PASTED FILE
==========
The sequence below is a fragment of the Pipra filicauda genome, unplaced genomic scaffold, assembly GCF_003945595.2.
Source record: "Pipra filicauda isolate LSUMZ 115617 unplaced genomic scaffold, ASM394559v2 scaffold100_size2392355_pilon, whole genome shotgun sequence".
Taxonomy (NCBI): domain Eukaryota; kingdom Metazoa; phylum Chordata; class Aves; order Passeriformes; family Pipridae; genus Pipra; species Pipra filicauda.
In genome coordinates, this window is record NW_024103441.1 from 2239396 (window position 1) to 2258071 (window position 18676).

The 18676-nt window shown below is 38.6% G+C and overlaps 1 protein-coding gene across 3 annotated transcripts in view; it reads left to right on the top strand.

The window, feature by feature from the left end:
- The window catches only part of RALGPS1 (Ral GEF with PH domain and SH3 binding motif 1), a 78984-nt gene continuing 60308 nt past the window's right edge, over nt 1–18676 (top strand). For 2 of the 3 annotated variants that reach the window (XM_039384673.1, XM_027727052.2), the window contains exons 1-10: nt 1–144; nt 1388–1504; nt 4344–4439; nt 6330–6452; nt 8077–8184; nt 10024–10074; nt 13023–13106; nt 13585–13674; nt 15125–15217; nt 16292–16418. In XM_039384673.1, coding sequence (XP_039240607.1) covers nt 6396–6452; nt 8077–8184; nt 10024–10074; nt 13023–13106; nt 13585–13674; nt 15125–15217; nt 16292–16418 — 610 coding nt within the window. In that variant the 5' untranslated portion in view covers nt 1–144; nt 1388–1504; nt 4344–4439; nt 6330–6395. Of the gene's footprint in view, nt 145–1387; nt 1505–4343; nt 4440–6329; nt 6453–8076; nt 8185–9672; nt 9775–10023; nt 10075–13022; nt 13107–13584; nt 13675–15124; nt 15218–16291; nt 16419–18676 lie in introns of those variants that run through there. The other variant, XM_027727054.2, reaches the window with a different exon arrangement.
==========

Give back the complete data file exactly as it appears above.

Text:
The sequence below is a fragment of the Pipra filicauda genome, unplaced genomic scaffold, assembly GCF_003945595.2.
Source record: "Pipra filicauda isolate LSUMZ 115617 unplaced genomic scaffold, ASM394559v2 scaffold100_size2392355_pilon, whole genome shotgun sequence".
Taxonomy (NCBI): domain Eukaryota; kingdom Metazoa; phylum Chordata; class Aves; order Passeriformes; family Pipridae; genus Pipra; species Pipra filicauda.
In genome coordinates, this window is record NW_024103441.1 from 2239396 (window position 1) to 2258071 (window position 18676).

The 18676-nt window shown below is 38.6% G+C and overlaps 1 protein-coding gene across 3 annotated transcripts in view; it reads left to right on the top strand.

The window, feature by feature from the left end:
- The window catches only part of RALGPS1 (Ral GEF with PH domain and SH3 binding motif 1), a 78984-nt gene continuing 60308 nt past the window's right edge, over nt 1–18676 (top strand). For 2 of the 3 annotated variants that reach the window (XM_039384673.1, XM_027727052.2), the window contains exons 1-10: nt 1–144; nt 1388–1504; nt 4344–4439; nt 6330–6452; nt 8077–8184; nt 10024–10074; nt 13023–13106; nt 13585–13674; nt 15125–15217; nt 16292–16418. In XM_039384673.1, coding sequence (XP_039240607.1) covers nt 6396–6452; nt 8077–8184; nt 10024–10074; nt 13023–13106; nt 13585–13674; nt 15125–15217; nt 16292–16418 — 610 coding nt within the window. In that variant the 5' untranslated portion in view covers nt 1–144; nt 1388–1504; nt 4344–4439; nt 6330–6395. Of the gene's footprint in view, nt 145–1387; nt 1505–4343; nt 4440–6329; nt 6453–8076; nt 8185–9672; nt 9775–10023; nt 10075–13022; nt 13107–13584; nt 13675–15124; nt 15218–16291; nt 16419–18676 lie in introns of those variants that run through there. The other variant, XM_027727054.2, reaches the window with a different exon arrangement.